Amid an altercation that resulted from the issue, my parents and I were utterly devastated by the inhuman behaviour of the sole educated individual of the alleged family whom many idolised, and still do, for being one of the very few schooled men. I will never be able to forget the impression he left on me at that particular moment of the particular day. 

Maybe it was the perfect example of what English educationist Sir Thomas Moore said that “One of the greatest problems of our time is that many are schooled but few are educated”. His remarks and behaviour did in no way represent the picture of an educated man at all. 

Presumably, after the eviction, my parents were totally at a loss and were at the mercy of some of our relatives, for a place to build our nest again, who after all let us settle sacrificing a piece of hilly land near the old house where our inhabitation resumed with a new hope.


Though my father expected me to grow up just like another helping hand of the family, he later changed his mind and decided to send me to the nearby government primary school, before which I had already started going to an Islamic school where I learnt to read and recite the holy Quran. I began attending school with three other distant cousins from a well-to-do family from my neighbourhood, whose father later recruited me to staff the library that he owned in the sub-district town of Teknaf whom I addressed ‘babu’ uncle.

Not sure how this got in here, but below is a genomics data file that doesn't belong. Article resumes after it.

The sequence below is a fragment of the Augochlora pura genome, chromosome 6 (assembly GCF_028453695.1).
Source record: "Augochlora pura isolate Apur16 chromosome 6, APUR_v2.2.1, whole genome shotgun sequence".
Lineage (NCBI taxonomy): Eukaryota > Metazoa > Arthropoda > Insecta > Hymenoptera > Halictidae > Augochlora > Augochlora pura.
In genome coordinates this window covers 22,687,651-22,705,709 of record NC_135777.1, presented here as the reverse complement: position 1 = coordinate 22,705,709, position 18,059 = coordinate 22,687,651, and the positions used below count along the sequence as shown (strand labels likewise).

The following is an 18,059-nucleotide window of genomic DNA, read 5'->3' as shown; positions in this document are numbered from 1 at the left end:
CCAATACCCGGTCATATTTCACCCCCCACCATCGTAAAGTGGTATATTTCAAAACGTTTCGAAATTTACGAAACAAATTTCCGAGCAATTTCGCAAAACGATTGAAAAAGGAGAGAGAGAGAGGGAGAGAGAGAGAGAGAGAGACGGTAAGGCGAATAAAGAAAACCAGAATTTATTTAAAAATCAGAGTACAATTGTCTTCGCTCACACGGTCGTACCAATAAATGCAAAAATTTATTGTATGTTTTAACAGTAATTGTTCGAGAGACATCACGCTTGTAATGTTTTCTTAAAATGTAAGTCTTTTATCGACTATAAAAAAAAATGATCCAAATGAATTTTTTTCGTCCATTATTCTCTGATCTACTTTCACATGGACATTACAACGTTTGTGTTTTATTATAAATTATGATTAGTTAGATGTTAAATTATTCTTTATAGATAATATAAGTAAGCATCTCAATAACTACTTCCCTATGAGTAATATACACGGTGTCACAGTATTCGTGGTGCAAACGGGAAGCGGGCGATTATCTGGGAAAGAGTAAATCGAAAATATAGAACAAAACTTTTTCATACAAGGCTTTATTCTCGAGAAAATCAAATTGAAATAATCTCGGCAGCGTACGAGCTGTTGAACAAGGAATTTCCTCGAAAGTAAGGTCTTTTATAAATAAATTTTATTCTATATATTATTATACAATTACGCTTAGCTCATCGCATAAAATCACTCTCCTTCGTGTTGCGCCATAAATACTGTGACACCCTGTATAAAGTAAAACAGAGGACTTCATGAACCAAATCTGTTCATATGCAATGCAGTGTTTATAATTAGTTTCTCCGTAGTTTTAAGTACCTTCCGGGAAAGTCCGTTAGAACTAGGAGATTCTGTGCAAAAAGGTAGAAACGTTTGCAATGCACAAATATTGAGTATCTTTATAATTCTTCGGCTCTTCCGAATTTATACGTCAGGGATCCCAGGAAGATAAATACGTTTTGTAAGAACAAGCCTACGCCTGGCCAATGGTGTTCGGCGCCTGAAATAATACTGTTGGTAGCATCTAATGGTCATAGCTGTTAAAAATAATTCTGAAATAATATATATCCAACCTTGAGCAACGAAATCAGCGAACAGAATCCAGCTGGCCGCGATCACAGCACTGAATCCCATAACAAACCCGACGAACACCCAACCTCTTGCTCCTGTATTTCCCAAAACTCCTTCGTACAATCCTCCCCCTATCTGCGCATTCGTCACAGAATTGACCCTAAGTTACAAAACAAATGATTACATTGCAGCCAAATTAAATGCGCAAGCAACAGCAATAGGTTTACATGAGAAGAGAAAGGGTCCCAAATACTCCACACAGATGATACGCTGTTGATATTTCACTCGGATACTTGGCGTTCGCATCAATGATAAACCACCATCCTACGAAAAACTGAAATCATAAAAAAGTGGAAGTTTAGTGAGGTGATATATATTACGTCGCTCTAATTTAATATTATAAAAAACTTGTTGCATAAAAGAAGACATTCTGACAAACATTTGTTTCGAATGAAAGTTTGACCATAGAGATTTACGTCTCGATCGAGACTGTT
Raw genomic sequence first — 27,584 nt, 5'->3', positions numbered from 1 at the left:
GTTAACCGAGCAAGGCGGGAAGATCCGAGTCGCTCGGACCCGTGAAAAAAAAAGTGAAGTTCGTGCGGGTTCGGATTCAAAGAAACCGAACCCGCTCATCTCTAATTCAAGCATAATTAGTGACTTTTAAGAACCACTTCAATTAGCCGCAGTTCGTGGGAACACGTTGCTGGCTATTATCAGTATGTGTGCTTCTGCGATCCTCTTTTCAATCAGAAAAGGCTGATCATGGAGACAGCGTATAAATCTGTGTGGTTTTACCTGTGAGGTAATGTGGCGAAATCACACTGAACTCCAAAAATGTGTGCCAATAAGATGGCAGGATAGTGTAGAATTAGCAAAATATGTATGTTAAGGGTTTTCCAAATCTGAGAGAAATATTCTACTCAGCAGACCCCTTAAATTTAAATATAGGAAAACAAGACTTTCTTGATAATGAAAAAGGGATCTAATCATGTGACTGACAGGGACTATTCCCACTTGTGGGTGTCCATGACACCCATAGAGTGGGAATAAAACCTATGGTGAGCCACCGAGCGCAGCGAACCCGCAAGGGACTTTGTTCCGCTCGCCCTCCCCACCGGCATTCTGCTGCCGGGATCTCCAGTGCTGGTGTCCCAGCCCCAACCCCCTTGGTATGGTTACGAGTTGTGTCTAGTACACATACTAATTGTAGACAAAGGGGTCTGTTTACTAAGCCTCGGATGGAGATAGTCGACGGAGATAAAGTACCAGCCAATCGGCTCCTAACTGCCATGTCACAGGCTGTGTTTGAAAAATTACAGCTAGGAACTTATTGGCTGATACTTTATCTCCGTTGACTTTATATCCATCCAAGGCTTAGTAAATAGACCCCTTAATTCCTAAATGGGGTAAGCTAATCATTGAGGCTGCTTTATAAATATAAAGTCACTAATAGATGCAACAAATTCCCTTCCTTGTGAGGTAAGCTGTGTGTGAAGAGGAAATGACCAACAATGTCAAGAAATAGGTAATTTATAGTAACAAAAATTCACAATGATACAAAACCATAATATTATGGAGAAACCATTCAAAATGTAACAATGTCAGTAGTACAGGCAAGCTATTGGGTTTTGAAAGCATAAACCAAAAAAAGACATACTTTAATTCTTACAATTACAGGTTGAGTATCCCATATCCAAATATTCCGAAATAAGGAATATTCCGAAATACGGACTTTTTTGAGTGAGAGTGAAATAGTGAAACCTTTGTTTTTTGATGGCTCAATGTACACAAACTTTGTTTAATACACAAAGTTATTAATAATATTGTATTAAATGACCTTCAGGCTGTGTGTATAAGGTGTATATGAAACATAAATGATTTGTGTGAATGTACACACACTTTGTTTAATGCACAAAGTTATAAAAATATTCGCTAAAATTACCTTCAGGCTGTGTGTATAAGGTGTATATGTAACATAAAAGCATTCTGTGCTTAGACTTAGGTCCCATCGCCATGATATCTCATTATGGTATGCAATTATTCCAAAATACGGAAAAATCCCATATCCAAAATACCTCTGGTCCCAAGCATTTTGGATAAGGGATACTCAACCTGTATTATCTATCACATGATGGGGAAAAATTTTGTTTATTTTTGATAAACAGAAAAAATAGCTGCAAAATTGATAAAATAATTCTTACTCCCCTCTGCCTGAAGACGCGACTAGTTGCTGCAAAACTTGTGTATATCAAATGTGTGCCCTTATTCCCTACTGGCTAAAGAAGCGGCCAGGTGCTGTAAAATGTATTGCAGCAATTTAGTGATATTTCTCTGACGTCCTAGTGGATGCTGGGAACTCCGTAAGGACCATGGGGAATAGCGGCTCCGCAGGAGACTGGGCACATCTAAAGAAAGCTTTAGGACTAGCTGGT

Somehow, he liked my manner, and demeanour, praised my quick learning cerebral capability, and my determination to academic lessons and saw something unusual in me that he hoped to see in his three school-going children. It would be a disservice if I hadn’t admitted that he was a well-intentioned man who would stretch his hands to the surrounding poor people when needed. He considered me one of his children who would often provide me with school stationery that my parents were reluctant to consider needed. He let me sit with his children and get the tuition privilege provided by a private tutor.